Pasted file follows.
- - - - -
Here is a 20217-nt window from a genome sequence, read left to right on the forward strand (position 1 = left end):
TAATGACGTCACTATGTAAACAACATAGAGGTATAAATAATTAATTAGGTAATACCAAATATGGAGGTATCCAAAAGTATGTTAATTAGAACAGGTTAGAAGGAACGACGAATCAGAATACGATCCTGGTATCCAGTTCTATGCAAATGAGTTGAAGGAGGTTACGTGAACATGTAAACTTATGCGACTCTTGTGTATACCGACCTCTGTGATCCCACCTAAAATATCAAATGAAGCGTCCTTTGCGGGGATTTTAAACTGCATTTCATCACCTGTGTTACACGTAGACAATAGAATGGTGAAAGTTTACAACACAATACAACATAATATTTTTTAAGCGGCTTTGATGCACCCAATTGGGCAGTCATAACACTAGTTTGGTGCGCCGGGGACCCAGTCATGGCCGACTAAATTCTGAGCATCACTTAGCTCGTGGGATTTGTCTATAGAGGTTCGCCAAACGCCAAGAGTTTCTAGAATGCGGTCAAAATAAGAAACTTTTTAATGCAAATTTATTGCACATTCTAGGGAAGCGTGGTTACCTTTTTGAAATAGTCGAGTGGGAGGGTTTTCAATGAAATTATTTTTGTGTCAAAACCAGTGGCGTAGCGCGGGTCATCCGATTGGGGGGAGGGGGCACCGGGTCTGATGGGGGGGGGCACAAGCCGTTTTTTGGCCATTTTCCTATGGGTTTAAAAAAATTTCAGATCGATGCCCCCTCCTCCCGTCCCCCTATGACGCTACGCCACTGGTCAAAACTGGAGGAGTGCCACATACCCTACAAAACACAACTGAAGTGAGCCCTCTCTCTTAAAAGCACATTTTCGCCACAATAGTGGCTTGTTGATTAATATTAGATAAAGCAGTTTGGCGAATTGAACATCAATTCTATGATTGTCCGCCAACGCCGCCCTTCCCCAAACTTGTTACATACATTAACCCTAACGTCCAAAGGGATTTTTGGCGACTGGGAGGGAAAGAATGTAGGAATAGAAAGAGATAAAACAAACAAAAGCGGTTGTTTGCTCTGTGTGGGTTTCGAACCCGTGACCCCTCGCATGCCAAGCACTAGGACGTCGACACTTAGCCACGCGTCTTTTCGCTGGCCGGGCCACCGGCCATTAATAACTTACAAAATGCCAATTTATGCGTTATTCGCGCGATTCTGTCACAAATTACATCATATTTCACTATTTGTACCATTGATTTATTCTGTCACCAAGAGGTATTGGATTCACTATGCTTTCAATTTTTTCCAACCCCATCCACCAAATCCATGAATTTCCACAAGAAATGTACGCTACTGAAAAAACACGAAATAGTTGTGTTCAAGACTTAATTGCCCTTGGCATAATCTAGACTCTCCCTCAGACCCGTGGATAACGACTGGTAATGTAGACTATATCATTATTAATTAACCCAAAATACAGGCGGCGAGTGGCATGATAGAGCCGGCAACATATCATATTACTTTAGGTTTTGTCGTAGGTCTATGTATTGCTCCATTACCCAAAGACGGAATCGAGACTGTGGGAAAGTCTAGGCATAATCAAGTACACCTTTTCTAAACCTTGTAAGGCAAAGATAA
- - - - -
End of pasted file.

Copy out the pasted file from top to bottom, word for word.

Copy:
Here is a 20217-nt window from a genome sequence, read left to right on the forward strand (position 1 = left end):
TAATGACGTCACTATGTAAACAACATAGAGGTATAAATAATTAATTAGGTAATACCAAATATGGAGGTATCCAAAAGTATGTTAATTAGAACAGGTTAGAAGGAACGACGAATCAGAATACGATCCTGGTATCCAGTTCTATGCAAATGAGTTGAAGGAGGTTACGTGAACATGTAAACTTATGCGACTCTTGTGTATACCGACCTCTGTGATCCCACCTAAAATATCAAATGAAGCGTCCTTTGCGGGGATTTTAAACTGCATTTCATCACCTGTGTTACACGTAGACAATAGAATGGTGAAAGTTTACAACACAATACAACATAATATTTTTTAAGCGGCTTTGATGCACCCAATTGGGCAGTCATAACACTAGTTTGGTGCGCCGGGGACCCAGTCATGGCCGACTAAATTCTGAGCATCACTTAGCTCGTGGGATTTGTCTATAGAGGTTCGCCAAACGCCAAGAGTTTCTAGAATGCGGTCAAAATAAGAAACTTTTTAATGCAAATTTATTGCACATTCTAGGGAAGCGTGGTTACCTTTTTGAAATAGTCGAGTGGGAGGGTTTTCAATGAAATTATTTTTGTGTCAAAACCAGTGGCGTAGCGCGGGTCATCCGATTGGGGGGAGGGGGCACCGGGTCTGATGGGGGGGGGCACAAGCCGTTTTTTGGCCATTTTCCTATGGGTTTAAAAAAATTTCAGATCGATGCCCCCTCCTCCCGTCCCCCTATGACGCTACGCCACTGGTCAAAACTGGAGGAGTGCCACATACCCTACAAAACACAACTGAAGTGAGCCCTCTCTCTTAAAAGCACATTTTCGCCACAATAGTGGCTTGTTGATTAATATTAGATAAAGCAGTTTGGCGAATTGAACATCAATTCTATGATTGTCCGCCAACGCCGCCCTTCCCCAAACTTGTTACATACATTAACCCTAACGTCCAAAGGGATTTTTGGCGACTGGGAGGGAAAGAATGTAGGAATAGAAAGAGATAAAACAAACAAAAGCGGTTGTTTGCTCTGTGTGGGTTTCGAACCCGTGACCCCTCGCATGCCAAGCACTAGGACGTCGACACTTAGCCACGCGTCTTTTCGCTGGCCGGGCCACCGGCCATTAATAACTTACAAAATGCCAATTTATGCGTTATTCGCGCGATTCTGTCACAAATTACATCATATTTCACTATTTGTACCATTGATTTATTCTGTCACCAAGAGGTATTGGATTCACTATGCTTTCAATTTTTTCCAACCCCATCCACCAAATCCATGAATTTCCACAAGAAATGTACGCTACTGAAAAAACACGAAATAGTTGTGTTCAAGACTTAATTGCCCTTGGCATAATCTAGACTCTCCCTCAGACCCGTGGATAACGACTGGTAATGTAGACTATATCATTATTAATTAACCCAAAATACAGGCGGCGAGTGGCATGATAGAGCCGGCAACATATCATATTACTTTAGGTTTTGTCGTAGGTCTATGTATTGCTCCATTACCCAAAGACGGAATCGAGACTGTGGGAAAGTCTAGGCATAATCAAGTACACCTTTTCTAAACCTTGTAAGGCAAAGATAA